Venture into Anna's room and you'll see the STUFF that she has accumulated throughout the year.  Yes, some of it was purchased at the cheap stationery store nearby, some of it was created by her own hands, but most of it was the result of "dumpster diving."  She's got a shelving unit we found at the garbage; on it is an eclectic collection of junk ranging from a mug and teacup collection to various types of containers, to traditional vases worth $50.  She's also found us a nice umbrella holder!  She finds the most random things and rationalizes their "use" or "beauty".  Unless we force a clean up, it's usually a mess in there, so beware.

Our bedrooms consists of a bed, two closets, two chests of drawers, a built in desk and an office desk.  Our bedspread looks like a fuzzy tiger skin; we bought it from a street vendor for about $30.

The kitchen doesn't look much different than the day we arrived.  It is primarily white with silver appliances, small and functional with a small table and four chairs.  It's got a dishwasher and a big kitchen sink.  There's a still life painting of daisies on the wall near the table; we bought that from a street vendor last fall.  There's a red decorative fish hanging in the kitchen that we brought back from China after the Chinese New Year.  On the little window sill there's what's called a PeeBoy (also from China), a small teapot for brewing looseleaf tea, a teacup from China, and a little copper plaque that reads Vietnamese Restaurant (one of Anna's original creations).

Alec's room is neatly organized.  He's got two narrow shelving units, a bed, a small desk, and a black cushy floor chair.  He's managed to accrue some 300+ Pokeman cards, several stuff animals including one called Tigress who sings and wiggles her bottom around.  His dresser is just outside his room and contains lots of hand-me-downs inside while on top is a picture of Brett Favre as a Packer.   He's still got White Puppy (now a sickly gray), in case you wondered.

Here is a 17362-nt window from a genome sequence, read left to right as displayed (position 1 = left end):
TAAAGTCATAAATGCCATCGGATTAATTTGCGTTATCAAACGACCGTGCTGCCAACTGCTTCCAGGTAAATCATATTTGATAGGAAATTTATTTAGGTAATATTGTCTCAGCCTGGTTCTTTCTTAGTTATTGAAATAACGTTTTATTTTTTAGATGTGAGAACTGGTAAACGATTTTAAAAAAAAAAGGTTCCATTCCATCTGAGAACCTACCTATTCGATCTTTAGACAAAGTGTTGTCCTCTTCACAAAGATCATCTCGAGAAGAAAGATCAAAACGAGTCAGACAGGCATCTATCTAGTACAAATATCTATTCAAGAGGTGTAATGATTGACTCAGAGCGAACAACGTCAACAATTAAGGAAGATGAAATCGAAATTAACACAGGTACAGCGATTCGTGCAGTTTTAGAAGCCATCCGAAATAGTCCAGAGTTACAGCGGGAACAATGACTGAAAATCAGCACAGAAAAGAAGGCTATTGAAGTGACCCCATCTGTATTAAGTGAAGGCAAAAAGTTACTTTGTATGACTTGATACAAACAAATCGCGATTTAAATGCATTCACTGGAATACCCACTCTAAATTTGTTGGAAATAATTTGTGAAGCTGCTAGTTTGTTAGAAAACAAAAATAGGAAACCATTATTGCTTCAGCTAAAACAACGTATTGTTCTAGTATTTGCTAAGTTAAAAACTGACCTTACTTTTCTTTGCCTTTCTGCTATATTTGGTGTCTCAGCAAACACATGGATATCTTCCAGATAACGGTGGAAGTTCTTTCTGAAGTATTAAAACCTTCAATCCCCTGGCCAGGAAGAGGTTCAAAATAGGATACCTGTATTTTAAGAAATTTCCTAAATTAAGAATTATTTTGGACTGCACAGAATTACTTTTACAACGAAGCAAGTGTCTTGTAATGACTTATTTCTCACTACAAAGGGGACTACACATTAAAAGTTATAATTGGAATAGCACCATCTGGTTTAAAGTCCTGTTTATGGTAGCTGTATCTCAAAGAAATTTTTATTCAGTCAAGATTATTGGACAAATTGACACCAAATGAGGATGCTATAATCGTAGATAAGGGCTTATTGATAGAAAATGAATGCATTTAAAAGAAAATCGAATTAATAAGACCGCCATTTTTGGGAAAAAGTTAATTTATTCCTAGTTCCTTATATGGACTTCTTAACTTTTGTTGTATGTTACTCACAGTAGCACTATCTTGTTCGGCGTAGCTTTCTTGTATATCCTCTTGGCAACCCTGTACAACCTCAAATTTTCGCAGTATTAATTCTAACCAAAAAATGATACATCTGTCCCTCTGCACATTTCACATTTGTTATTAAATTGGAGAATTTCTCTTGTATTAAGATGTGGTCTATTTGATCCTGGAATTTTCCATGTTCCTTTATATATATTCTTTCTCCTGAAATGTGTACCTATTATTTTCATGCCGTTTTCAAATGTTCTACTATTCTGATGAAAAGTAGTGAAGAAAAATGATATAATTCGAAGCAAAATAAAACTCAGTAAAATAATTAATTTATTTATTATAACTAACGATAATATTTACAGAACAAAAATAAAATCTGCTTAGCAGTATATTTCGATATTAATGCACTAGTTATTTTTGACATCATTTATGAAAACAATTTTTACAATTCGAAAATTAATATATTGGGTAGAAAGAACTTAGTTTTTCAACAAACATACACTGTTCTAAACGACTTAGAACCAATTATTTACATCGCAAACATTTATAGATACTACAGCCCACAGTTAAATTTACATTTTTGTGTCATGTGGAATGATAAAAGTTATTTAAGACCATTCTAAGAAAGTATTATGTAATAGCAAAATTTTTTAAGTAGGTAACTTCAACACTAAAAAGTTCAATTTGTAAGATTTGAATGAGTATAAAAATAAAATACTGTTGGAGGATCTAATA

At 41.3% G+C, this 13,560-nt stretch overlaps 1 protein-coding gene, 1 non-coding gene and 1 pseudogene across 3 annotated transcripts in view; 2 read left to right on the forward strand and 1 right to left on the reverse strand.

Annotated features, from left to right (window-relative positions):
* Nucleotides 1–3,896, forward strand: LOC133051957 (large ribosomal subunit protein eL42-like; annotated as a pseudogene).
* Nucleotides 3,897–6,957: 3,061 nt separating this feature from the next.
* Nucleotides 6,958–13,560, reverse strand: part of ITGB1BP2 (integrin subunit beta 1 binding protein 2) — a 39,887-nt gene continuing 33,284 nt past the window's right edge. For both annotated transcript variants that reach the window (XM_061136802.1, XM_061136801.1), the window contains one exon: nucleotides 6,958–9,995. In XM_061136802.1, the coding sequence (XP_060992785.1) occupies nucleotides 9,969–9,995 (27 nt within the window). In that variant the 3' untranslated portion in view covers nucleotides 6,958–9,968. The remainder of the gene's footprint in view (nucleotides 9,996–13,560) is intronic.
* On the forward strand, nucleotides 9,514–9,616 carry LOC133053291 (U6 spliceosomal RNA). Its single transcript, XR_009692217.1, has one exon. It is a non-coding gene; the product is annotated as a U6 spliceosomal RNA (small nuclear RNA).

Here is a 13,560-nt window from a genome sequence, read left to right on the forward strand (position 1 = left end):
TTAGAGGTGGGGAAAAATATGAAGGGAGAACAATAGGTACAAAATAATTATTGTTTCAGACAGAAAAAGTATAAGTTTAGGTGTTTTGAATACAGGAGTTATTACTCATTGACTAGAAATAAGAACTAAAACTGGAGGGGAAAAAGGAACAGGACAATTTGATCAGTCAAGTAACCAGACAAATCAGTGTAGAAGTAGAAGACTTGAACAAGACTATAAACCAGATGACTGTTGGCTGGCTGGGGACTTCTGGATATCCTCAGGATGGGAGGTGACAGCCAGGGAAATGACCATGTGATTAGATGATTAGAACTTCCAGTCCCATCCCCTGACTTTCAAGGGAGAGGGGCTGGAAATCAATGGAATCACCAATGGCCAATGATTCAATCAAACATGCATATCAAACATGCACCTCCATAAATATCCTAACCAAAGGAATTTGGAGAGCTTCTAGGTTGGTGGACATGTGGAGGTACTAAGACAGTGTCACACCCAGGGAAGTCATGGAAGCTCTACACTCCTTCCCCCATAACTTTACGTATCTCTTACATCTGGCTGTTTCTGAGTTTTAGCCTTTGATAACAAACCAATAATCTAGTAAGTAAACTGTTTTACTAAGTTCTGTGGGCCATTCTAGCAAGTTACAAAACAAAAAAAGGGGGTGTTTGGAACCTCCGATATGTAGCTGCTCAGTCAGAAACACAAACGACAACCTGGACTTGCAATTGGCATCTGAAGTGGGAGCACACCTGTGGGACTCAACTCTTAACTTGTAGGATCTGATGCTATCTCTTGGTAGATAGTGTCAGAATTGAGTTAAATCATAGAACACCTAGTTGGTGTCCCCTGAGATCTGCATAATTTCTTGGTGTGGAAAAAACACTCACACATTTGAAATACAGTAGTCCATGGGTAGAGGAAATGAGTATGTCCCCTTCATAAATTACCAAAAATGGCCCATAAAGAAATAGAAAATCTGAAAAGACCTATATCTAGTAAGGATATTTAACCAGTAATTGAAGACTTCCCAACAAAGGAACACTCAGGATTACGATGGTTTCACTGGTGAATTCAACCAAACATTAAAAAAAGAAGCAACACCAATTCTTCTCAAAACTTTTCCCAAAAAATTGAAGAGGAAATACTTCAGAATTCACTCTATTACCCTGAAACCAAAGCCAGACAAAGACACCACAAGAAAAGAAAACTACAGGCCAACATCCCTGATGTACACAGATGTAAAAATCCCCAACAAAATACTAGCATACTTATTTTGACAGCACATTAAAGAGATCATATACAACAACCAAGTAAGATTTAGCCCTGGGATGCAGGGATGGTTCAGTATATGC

The furniture we began with - a couch and chair - are now in the "sunroom" overlooking the courtyard.  It's a nice airy place to do work or watch the world go by and listen to children playing.

We've got a clothes drying room, which replaces a dryer.  Clothes manage to dry in a day or two, which is nice.  The washing machine has its own little space.

Not all of the cupboards and storage spaces are full yet, so I guess that means we must need to come back for another year.  But in the meantime, we'll be saying Anyunghekaysayeo (good bye) to our HOME in about 1 week.

Hope to see many of our US friends and family soon! And thank you in advance for sharing your homes with us!

Wednesday, June 1, 2011

Hooray for Portfolios!

If you aren't an educator, you may not be interested in this post.  If you ARE an educator, you might be.  If you are a parent, you SHOULD be!

I've just completed reading 29 senior portfolios for semester 2.  As always, it was a time-consuming activity but definitely worth it.  I always come away feeling fulfilled as an educator when I'm done reading portfolios.  Why is that?  Because of the reflection process.  So rarely in education do we ask students to reflect on themselves and their learning.  An educationally sound portfolio stresses reflection, however, and that is one of its greatest contributions to our students' learning.